- Miss E Lee, who landed in St John, New Brunswick in 1907
- Miss F Lee, who landed in St John, New Brunswick in 1907
- H Lee, who landed in St John, New Brunswick in 1907
- J Lee, who landed in St John, New Brunswick in 1907
Lee Settlers in Australia in the 19th Century
- Benjamin Lee, English convict from Surrey, who was transported aboard the "Albion" on May 17, 1823, settling in Van Diemen's Land, Australia
- John Lee, English convict from Middlesex, who was transported aboard the "Albion" on May 17, 1823, settling in Van Diemen's Land, Australia
- Henry Lee, English convict from Surrey, who was transported aboard the "America" on April 4, 1829, settling in New South Wales, Australia
- Henry James Lee, aged 15, a labourer, arrived in Holdfast Bay, Australia aboard the ship "Africaine" in 1836
Lee Settlers in New Zealand in the 19th Century
- Walter Lee landed in Auckland, New Zealand in 1840
- Michael Lee, aged 20, a sawyer, arrived in Wellington, New Zealand aboard the ship "Cuba" in 1840
- James Lee, aged 30, a farmer, arrived in Nelson aboard the ship "Mary Ann" in 1842
- Elizabeth Lee, aged 26, arrived in Nelson aboard the ship "Mary Ann" in 1842
- Andrew Lee, aged 18, arrived in Otago aboard the ship "Lady Nugent" in 1850
- Nelle Harper Lee (1926-2016), American author who received the Pulitzer Prize in 1961 for her only novel "To Kill a Mockingbird" and was awarded the Presidential Medal of Freedom of the United States in 2007 for her contribution to literature
- Jack Ross "Jacky" Lee (1939-2016), American AFL quarterback who played from 1960 to 1969
- James Bainbridge "Jimmy" Lee Jr. (1952-2015), American investment banker, vice chairman of JPMorgan Chase & Co
- McDowell Lee (1925-2014), American politician, member of the Alabama House of Representatives (1955-1962), Secretary of the Alabama Senate (1963-2011)
- Brigadier-General William Lecel Lee (1903-1976), American Commanding General 13th Air Force (1954-1956)
- Major-General William Carey Lee (1895-1948), American Commanding General 101st Airborne Division (1942-1944)
- General Robert Merrill Lee (1909-2003), American Commander of the Air Defense Command, Ent AFB, Colorado (1961-1963)
- Brigadier-General Raymond Eliot Lee (1886-1958), American Commandant Field Artillery Replacement Training Center Fort Sill (1944-1945)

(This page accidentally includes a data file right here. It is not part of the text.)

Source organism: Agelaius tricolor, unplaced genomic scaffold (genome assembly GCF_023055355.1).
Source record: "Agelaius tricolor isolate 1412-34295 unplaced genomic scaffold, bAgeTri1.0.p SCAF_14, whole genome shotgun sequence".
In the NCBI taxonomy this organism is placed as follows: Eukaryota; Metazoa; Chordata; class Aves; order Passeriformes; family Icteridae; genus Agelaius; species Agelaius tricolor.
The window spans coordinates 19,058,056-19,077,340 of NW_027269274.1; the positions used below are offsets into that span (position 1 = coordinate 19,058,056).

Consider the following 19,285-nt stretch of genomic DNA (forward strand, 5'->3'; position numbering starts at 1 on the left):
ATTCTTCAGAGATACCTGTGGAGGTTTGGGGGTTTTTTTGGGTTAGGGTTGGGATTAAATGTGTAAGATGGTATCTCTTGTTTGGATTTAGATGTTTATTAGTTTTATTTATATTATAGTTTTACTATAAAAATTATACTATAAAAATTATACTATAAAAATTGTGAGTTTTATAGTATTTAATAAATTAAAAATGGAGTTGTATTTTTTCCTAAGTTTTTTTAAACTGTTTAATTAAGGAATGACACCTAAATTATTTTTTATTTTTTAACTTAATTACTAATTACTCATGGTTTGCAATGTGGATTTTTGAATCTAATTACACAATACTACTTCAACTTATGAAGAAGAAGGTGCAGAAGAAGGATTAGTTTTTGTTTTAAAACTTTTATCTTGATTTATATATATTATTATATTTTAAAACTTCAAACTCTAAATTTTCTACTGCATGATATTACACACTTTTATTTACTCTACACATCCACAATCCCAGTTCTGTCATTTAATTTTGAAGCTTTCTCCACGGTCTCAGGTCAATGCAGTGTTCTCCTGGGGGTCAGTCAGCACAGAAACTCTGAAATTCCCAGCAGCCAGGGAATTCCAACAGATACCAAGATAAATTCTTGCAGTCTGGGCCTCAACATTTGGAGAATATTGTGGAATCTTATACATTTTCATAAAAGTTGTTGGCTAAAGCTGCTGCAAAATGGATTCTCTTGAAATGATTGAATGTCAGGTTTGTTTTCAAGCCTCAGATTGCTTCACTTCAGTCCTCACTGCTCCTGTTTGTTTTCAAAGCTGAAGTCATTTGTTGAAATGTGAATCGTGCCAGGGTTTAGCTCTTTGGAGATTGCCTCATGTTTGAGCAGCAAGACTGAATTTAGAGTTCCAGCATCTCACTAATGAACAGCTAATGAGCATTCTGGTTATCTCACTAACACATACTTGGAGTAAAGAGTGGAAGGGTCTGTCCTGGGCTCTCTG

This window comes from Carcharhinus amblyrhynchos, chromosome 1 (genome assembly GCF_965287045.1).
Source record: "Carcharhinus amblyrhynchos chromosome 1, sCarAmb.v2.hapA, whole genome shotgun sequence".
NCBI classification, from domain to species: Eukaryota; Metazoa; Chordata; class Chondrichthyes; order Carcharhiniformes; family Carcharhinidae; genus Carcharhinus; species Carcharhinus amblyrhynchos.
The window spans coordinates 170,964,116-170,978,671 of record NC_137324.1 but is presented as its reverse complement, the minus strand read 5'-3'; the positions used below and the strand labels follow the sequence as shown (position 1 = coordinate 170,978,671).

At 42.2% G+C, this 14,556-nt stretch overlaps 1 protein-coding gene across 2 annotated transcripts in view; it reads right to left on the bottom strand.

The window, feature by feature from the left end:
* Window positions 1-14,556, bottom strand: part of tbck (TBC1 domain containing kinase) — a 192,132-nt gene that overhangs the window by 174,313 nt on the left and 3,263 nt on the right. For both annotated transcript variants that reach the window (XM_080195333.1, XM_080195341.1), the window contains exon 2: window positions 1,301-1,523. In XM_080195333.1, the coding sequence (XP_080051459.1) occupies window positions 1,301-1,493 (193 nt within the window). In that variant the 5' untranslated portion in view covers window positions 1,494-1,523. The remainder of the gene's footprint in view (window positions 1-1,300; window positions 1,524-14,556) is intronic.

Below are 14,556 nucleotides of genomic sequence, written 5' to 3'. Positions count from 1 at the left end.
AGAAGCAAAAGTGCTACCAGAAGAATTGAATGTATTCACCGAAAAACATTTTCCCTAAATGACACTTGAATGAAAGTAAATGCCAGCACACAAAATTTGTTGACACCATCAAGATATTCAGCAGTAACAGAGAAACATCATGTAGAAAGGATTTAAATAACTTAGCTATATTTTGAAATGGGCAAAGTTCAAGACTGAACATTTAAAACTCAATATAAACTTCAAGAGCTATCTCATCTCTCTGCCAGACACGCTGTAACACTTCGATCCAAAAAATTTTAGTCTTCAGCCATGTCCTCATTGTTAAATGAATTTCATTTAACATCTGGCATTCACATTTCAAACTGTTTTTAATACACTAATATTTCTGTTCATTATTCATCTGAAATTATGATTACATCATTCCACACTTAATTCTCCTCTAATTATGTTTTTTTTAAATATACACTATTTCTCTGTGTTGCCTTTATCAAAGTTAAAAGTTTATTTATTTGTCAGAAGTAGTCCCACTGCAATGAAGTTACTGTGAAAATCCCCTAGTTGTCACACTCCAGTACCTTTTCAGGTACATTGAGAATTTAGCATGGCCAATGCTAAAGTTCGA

- Lieutenant-General John Clifford Hodges Lee (1887-1958), American Deputy Commander in Chief Allied Forces Mediterranean (1946-1947)
- Mark Charles Lee (b. 1952), former NASA astronaut with 4 shuttle missions and over 32 days in space
- Descendants & Ancestors of Charles & Fanny Crandall Lee by Earl Lee Smith.
- Lee of Virginia by Edmund Jennings Lee.
- Hezekiah Leigh by John D. Gifford.
The motto was originally a war cry or slogan. Mottoes first began to be shown with arms in the 14th and 15th centuries, but were not in general use until the 17th century. Thus the oldest coats of arms generally do not include a motto. Mottoes seldom form part of the grant of arms: Under most heraldic authorities, a motto is an optional component of the coat of arms, and can be added to or changed at will; many families have chosen not to display a motto. Motto:
Fide et fortitudineMotto Translation:
By fidelity and fortitude.
- Colletta, John P. They Came In Ships. Salt Lake City: Ancestry, 1993. Print.
- Johnson, Daniel F. Irish Emigration to New England Through the Port of Saint John, New Brunswick Canada 1841-1849. Baltimore, Maryland: Clearfield, 1996. Print.
- Weis, Frederick Lewis, Walter Lee Sheppard and David Faris. Ancestral Roots of Sixty Colonists Who Came to New England Between 1623 and 1650 7th Edition. Baltimore: Genealogical Publishing, 1992. Print. (ISBN 0806313676).
- Heraldic Scroll and Map of Family names and Origins of Ireland. Dublin: Mullins. Print.
- Chadwick, Nora Kershaw and J.X.W.P Corcoran. The Celts. London: Penguin, 1970. Print. (ISBN 0140212116).
- Rasmussen, Louis J. . San Francisco Ship Passenger Lists 4 Volumes Colma, California 1965 Reprint. Baltimore: Genealogical Publishing, 1978. Print.
- Bowman, George Ernest. The Mayflower Reader A Selection of Articales from The Mayflower Descendent. Baltimore: Genealogical Publishing. Print.
- Hanks, Patricia and Flavia Hodges. A Dictionary of Surnames. Oxford: Oxford University Press, 1988. Print. (ISBN 0-19-211592-8).
- Burke, Sir Bernard. General Armory Of England, Scotland, Ireland and Wales. Ramsbury: Heraldry Today. Print.
- Fitzgerald, Thomas W. Ireland and Her People A Library of Irish Biography 5 Volumes. Chicago: Fitzgerald. Print.
The Lee Family Crest was acquired from the Houseofnames.com archives. The Lee Family Crest was drawn according to heraldic standards based on published blazons. We generally include the oldest published family crest once associated with each surname.
This page was last modified on 1 February 2016 at 11:47.